On the eve of WW2, 30th August 1939, three Polish destroyers escape to G.B. Two Polish submarines also escape in September. Most of the remaining Polish Navy fleet are destroyed in battle and the Polish Navy capitulates on 1st October. Under the high command of the British R.N. the Polish Navy continues to fight from exile.

Stanisław Nahorski

Commander See Wall of Names

Escape of the 3 Polish destroyers to GB 30th August 1939

Stanislaw Nahorski

Captain Stanisław Nahorski

Immediately prior to the invasion of Poland, 30th August 1939, three Polish destroyers ORP Błyskawica, Grom and Burza left Gydnia on the Baltic and escaped to G.B. Stanisław Nahorski was Commander of Burza.

Escape of the Destroyers

Two days before the Germans opened fire on Westerplatte the orders for Operation Peking were given by the Polish Naval Command. Thus the destroyer division, consisting of Błyskawica, Grom and Burza, departed from Poland at 1415hours and dashed for the Kattegat and then for the North Sea. Danish radio enquiries demanding identification were ignored. A German plane was identified tracking the Polish warships. By midday on September 1st 1939, as the Germans were pounding Westerplatte, and the Panzer divisions were rolling across the western Polish plains, two British destroyers as arranged with the Admiralty, escorted the pride of the Polish Navy into Leith, on the Firth of Forth. All major Polish merchant ships had already been instructed to leave the Baltic in August as well.

On board the Polish destroyers escaping to Britain feelings were tense. Passing through the Danish Straits, under cover of darkness, three German warships were sighted. According to Tadeusz Lesisz, one was a cruiser and the two others were destroyers. The Polish vessels, being cloaked by the shadows of the Danish shore, could have destroyed the enemy, but they did not do so as it was not certain the Germans had yet attacked Poland. A few hours later at dawn on September 1st the Nazis did indeed do so. Upon arrival at Leith, on the Firth of Forth, the Poles were “gloomy and tense”, only lifted by the announcement that Britain and France had declared war on Germany on Sunday September 3rd. The Polish squadron was then ordered to refuel at Rosyth and to sail northwest round the coast of northern Scotland to make for their new base at Plymouth. En route, in the Irish Sea, on September 7th, the Polish destroyers carried out possibly the first depth charge attack on a German U-Boat during the war and may have sunk her.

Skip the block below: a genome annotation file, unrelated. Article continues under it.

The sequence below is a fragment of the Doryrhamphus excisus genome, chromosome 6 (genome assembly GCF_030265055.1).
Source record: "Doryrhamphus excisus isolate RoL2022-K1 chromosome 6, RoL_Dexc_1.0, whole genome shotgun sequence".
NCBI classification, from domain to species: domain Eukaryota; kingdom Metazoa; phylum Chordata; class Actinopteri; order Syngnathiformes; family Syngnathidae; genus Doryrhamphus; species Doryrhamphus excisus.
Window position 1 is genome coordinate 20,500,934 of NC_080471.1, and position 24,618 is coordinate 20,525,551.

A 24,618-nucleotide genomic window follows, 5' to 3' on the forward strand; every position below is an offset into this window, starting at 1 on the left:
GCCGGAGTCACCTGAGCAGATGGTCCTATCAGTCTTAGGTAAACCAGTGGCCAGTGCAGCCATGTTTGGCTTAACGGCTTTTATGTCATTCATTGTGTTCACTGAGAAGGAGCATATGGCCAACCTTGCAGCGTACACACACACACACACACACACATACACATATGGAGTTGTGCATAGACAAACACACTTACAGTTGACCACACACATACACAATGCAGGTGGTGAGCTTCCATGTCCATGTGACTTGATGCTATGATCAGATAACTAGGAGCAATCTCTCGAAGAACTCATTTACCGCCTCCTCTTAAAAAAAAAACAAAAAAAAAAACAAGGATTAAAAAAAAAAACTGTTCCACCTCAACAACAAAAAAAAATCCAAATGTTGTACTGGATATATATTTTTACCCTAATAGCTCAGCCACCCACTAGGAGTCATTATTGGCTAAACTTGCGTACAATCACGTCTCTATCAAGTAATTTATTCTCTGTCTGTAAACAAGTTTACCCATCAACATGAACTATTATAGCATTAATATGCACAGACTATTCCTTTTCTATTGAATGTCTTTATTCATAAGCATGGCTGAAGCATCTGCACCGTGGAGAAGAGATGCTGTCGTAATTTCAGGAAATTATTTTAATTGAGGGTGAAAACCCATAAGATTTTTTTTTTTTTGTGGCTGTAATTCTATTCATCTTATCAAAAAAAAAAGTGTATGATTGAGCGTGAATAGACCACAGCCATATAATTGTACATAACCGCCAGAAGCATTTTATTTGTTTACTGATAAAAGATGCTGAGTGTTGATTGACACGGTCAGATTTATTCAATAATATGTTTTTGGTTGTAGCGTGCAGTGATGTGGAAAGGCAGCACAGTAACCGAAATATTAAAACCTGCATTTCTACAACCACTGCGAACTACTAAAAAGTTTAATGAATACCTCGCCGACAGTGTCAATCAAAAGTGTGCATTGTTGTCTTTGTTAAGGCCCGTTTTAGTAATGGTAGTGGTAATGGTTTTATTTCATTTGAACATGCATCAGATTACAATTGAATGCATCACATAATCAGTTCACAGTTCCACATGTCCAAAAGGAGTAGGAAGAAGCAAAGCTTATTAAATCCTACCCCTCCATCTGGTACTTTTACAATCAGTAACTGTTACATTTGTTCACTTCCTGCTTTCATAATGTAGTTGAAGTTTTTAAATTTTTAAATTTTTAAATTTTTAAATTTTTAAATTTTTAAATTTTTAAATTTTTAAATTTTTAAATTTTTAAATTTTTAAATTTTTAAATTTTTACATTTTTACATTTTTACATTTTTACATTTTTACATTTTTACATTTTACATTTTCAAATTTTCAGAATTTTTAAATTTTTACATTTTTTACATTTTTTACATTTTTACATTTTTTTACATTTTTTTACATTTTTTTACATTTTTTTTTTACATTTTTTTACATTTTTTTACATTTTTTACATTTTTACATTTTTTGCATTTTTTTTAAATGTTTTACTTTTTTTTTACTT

From Poles Apart: Polish Naval Memories of World War Two  by Martin Hazell

From the very beginning there was no hope for the small Polish Navy… it was plain even in the hours before the first shot was fired, the first bomb dropped, that the Polish Navy in the Baltic could not survive…. The 3 strongest units, therefore, two days before war began, sailed under secret orders for the coast of Britain in the blind faith that from Britain they would be able to fight a wider war…

ORP Grom, Błyskawica and Burza were the main strength of the Polish Navy. The decision to remove them from the Baltic before the outbreak of hostilities must be counted not least among the heroic decisions of this war.

It was told me unemotionally by an officer who had been in Burza at the time:

When we opened our sealed orders we learnt that in the event of an attack by a strong force of German ships we in Burza were to fall behind and fight it out while the others went on. You see, they were much faster than us and much more valuable”.

From Navies in Exile by A.D. Divine


Pictures

Survivor Testimony